Archaeological evidence includes bone tools and birch-bark containers used by Ojibwe women. These support church records from the fort, which recorded the marriages of Ojibwe women to French fur traders. Though Indigenous women’s lives are often silenced in written records, these small fragments provide important clues to their presence at Fort Michilimackinac.

For example, most fishing was done with nets because it was the most efficient method, but lines and spears were used as well.  Archaeologists have found evidence of all three methods, including bone harpoons that would be attached to spears. Indigenous peoples made most of the bone tools found at the fort, and taught these skills to their métis children. The métis became the backbone of the fur trade.

Bone harpoon tip found at the fort. Courtesy Mackinac State Historic Parks, MS2.11028.39

Colorful glass beads of all kinds were popular trade items. Most were manufactured in Venice. Courtesy Mackinac State Historic Parks, MS2.8765.38, MS2.9390.4, MS2.8474.4, MS2.10333.2

Otter or beaver effigy, possibly a toy. Courtesy Mackinac State Historic Parks. MS2.6702.25

Engraved metal with “Jane”. Unknown use. Courtesy Mackinac State Historic Parks. MS2.4266.1

Identifying Girls

Historians and archaeologists also use written records, including maps, military correspondence, supply lists, and fur-trade records. One key record utilized in this exhibition was Baptismal Records from the parish of Michilimackinac. From 1712 to 1741, the records listed the baptisms of “daughters” and “slaves” who were identifiably young girls. (See toggles below.)

  • Domitille Villeneuve, September 27, 1712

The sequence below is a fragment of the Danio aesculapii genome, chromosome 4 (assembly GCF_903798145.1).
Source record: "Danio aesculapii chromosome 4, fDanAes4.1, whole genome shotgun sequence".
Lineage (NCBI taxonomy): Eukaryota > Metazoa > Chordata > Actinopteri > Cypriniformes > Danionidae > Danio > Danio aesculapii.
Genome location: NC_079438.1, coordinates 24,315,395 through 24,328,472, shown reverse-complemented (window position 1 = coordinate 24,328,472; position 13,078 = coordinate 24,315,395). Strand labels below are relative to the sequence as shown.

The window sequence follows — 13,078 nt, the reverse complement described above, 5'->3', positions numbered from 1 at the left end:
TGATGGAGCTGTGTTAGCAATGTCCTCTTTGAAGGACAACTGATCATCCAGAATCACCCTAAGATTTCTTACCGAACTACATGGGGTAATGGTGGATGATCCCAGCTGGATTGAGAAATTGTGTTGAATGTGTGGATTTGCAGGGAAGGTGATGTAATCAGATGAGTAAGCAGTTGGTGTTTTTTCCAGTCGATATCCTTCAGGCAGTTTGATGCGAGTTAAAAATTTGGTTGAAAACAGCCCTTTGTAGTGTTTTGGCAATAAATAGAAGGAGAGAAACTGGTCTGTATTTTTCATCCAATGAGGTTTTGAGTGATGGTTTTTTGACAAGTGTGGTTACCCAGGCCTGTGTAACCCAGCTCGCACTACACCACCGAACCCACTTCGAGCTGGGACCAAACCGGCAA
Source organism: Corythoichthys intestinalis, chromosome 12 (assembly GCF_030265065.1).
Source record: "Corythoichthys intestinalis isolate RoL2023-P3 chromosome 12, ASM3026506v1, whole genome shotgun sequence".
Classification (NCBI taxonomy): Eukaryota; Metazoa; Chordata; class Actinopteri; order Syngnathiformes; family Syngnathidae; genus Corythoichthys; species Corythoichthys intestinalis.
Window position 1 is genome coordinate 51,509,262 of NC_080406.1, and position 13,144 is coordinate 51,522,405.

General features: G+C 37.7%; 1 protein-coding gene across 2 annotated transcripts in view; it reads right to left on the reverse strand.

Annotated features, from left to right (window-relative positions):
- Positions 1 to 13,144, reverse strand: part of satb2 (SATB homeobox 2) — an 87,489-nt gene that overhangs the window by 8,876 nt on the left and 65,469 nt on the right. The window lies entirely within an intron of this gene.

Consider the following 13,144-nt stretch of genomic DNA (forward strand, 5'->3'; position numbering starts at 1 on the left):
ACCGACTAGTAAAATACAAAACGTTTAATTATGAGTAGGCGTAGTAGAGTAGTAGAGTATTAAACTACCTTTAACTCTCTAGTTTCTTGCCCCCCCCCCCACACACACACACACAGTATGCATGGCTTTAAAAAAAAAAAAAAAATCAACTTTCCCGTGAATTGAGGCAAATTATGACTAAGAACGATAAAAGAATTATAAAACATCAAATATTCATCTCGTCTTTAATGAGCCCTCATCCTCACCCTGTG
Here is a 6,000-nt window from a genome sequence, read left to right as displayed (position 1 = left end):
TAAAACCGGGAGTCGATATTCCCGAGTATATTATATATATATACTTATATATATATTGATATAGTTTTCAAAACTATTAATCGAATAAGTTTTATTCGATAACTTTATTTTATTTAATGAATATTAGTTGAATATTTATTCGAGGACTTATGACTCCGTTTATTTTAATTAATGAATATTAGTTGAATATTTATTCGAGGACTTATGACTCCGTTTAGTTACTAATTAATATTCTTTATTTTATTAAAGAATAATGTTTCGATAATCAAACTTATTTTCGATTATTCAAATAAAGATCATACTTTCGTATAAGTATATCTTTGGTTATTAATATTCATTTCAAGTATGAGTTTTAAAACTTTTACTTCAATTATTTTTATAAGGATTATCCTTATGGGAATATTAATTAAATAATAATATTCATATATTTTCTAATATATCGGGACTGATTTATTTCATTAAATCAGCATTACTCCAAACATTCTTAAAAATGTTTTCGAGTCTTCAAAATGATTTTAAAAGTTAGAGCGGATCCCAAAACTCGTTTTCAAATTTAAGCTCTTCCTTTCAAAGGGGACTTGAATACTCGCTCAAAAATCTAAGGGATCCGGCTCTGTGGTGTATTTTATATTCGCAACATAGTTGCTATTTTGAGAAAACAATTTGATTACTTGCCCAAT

• Anne l’Anglade-Villeneuve, March 8, 1716
  • Agathe l’Anglade-Villeneuve, February 5, 1724
  • Marie (Manon) Chevalier, October 12, 1724
  • Marie Ursule Amiot, October 29, 1724
  • Judith Reaume, June 27, 1725
  • Anne Charlotte Veronique Nannette Chevalier, March 1, 1726
  • Anne Domitille Nanette Parent, April 22, 1726
  • Catherine Angelique Vieu, June 5, 1726
  • Charlotte Parent, October 1, 1729
  • Anne Therese Esther Chevalier, March 28, 1732
  • Mary Louise Amiot, March 20, 1732
  • Angelique Chevalier, July 11, 1733
  • Marie Anne Blondeau, October 16, 1733
  • Marie Ester l’Arche, January 1, 1734
  • Marie Anne Amiot, April 5, 1734
  • Marie Catherine des Hetres, September 19, 1734
  • Marie Anne Parent, November 26, 1736
  • Francois Michelle du Lignon, September 29, 1737
  • Francoise Veronique Rocheveau, April 29, 1738
  • Marianne Hamelin, November 26, 1738
  • Ursule Amiot, December 27, 1738
  • Anne Mendard, July 13, 1739
  • Therese de Lignon, July 14, 1739
  • Angelique du Lignon, June 4, 1740
  • Anne Josephe Parent, June 4, 1740
  • Marie Francoise Hamelin, October 2, 1740

Of the nine baptismal records designated “slave,” 4 are identifiably young girls:

  • Marie Madelein, 4 yo slave of Mr. l’Angladem 1735
  • Marianne, 20 yo lawful wife of Jean Baptiste, formerly a slave, 1737
  • Marie, born of a slave of Sieur Chevalier, 1737
  • Marie Madeleine, 5 or 6 yo slave of Sieur C. Gautier, 1741

Finally, we rely on the work of other scholars. Research is not done in a vacuum. Historians and archaeologists rely on one another to fill in the gaps, and interpretation specialists at Fort Michilimackinac take this work and create public programming to help us understand life at the fort. One such interpretive method is the Fort’s current YouTube channel, which provided a variety of video content to help showcase life at the fort in the 1770s, while another are conference presentations by students and faculty who conduct research on the fort and its inhabitants.

Women’s Clothing at Colonial Michilimackinac

by Mackinac State Historic Parks

Getting ready for the day in the 18th Century was a bit different from what we are used to today. Historic Interpreter LeeAnn shows us the stepsby-step of getting dressed for a lady at Colonial Michilimackinac in the 1770s.

The Power of 18th Century Indigenous Women

by Kristina Sweet

Reconstructing the life of Marie Madeleine Réaume L’Archevêque Chevalier (1711-1784) and her use of different social spaces, Sweet examines how Native women understood space and social relationships with Euro-American men and Indigenous men. 

Girls of Mackinac

Couc Sisters

Madeleine and Elizabeth Couc were sisters who married Europeans. According to a parish record of Elizabeth’s marriage later published in the History of Sorel, their father was a French soldier and their mother an Indigenous (“algonquine”) woman.